A typical piece of advice I’ve been given so far is to ‘distract yourself’ – don’t. When you lose someone they become the only thing your mind can focus on and you feel constantly suffocated by all thoughts of them. If, even briefly you find yourself distracted from this, everything comes flooding back like a tidal wave and there’s this irrational guilt and hurt that you were thinking about something else. I personally hate being distracted, because I miss Dad so much that I want to remember him constantly. I’m not sure why, but the idea of being distracted seems like an insult to his memory, and those that keep telling me to carry on as normal don’t seem to comprehend how exhausting that is. There’s no ‘normal’ anymore, and that’s okay. Of course, everyone’s different, and this certainly isn’t a guide on ‘how to grieve’, so if you need a distraction, then go get it. You absolutely have to put yourself and your family first at this time. Don’t feel like you have to return to your life before this, there’s no rush and no definitive timeline for grief. For now, I know it’s ok for me to just mope.
If you find that moping isn’t for you, there’s a good chance anger will be. I personally tend to flit between the two. Never having been an angry person, the irrational anger that builds up in me scares me somewhat. I’m angry at my Dad for having to go, and then angry at myself for ever thinking I could be angry at Dad. Then I’m angry at his doctor for not telling us just how serious his condition was. In the few weeks between diagnosis and death, although we spent much time together as I was at home alot, there’s so much more we could have done and said if we’d known those were our final weeks. However, I find that the hardest anger to deal with stems from the trivial and seemingly pathetic ‘problems’ that everyone else faces in their day-to-day lives. I know it isn’t fair for me to think like this, as I’ve had these trivial problems myself before, but it’s hard to care about someone’s broken nail or relationship problems when your whole world’s come crashing down. Let yourself be angry, take time out of life even, if that’s needed.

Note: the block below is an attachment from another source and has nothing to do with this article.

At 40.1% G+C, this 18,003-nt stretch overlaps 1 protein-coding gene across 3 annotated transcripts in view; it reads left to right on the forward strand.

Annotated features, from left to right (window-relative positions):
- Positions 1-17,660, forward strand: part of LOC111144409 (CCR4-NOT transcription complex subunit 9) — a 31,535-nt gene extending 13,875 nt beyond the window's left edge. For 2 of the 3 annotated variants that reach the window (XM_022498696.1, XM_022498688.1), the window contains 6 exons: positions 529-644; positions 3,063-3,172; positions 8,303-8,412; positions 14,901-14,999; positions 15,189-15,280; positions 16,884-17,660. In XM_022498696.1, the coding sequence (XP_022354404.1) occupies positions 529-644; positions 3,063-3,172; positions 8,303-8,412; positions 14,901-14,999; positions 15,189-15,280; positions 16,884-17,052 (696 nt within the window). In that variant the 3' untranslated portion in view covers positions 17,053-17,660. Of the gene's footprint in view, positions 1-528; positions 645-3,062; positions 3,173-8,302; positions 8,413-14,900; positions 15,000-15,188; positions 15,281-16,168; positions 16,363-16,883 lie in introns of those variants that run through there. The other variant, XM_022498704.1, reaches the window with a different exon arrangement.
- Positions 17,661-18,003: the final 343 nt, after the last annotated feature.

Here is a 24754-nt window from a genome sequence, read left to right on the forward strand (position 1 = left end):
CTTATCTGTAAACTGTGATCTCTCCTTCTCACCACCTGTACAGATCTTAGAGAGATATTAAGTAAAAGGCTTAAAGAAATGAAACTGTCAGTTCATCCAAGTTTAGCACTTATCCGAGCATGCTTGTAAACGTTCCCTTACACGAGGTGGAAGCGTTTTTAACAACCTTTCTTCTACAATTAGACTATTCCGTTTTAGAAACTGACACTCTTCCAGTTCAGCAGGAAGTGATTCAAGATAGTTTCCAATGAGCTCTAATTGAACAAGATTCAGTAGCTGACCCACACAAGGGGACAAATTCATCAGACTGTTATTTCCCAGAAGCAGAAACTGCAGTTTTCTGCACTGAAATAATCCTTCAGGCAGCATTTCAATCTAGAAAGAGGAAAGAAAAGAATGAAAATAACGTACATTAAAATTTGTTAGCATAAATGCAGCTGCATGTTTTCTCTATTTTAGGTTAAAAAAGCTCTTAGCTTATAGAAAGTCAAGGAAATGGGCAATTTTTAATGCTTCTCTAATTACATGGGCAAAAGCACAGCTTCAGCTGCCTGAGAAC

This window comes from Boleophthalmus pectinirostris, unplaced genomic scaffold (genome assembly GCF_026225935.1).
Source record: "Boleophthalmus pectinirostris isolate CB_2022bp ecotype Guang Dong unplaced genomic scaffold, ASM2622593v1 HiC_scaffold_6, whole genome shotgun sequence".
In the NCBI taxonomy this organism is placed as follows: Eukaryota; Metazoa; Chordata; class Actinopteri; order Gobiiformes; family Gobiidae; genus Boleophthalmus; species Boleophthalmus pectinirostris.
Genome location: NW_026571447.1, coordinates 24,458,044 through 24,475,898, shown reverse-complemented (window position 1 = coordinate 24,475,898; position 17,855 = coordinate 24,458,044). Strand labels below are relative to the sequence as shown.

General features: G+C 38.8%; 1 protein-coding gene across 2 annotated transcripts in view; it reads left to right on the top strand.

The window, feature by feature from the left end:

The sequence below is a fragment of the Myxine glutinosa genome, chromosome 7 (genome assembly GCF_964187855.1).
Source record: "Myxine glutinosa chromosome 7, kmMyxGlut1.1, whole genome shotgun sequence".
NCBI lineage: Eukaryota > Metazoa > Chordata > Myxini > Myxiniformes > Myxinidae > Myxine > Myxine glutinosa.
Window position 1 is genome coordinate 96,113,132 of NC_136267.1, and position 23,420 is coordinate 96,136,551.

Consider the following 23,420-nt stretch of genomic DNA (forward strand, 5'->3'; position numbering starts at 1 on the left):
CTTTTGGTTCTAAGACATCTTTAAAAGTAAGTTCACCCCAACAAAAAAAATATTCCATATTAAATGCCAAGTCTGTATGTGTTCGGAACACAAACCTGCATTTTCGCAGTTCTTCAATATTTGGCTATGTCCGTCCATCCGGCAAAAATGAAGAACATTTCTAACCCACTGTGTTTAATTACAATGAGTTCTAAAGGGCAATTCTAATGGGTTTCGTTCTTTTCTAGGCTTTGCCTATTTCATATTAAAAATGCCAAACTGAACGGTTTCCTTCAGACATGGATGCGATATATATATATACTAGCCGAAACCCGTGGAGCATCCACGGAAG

With emotions running high and everything still so raw, this hasn’t been easy to write. I hope it may help others to realise that you’re not alone, you’re not grieving in the ‘wrong’ way, and you certainly don’t have to be ‘okay’ for as long as it takes. Do whatever you need to do, you should never feel like you need to ‘get over it’, but hopefully (and it may be a long way off for me yet), there’ll be a day where you wake up and feel ready to take on the world with only happy memories of the person you’ve lost. For those lucky enough not to relate, if you know someone facing loss, remember there are no ‘right’ words or phrases. Sometimes a hug and a silent cry is all we need. We may be erratic and distant, but we just want to know you’re there whenever we feel ready to break the silence.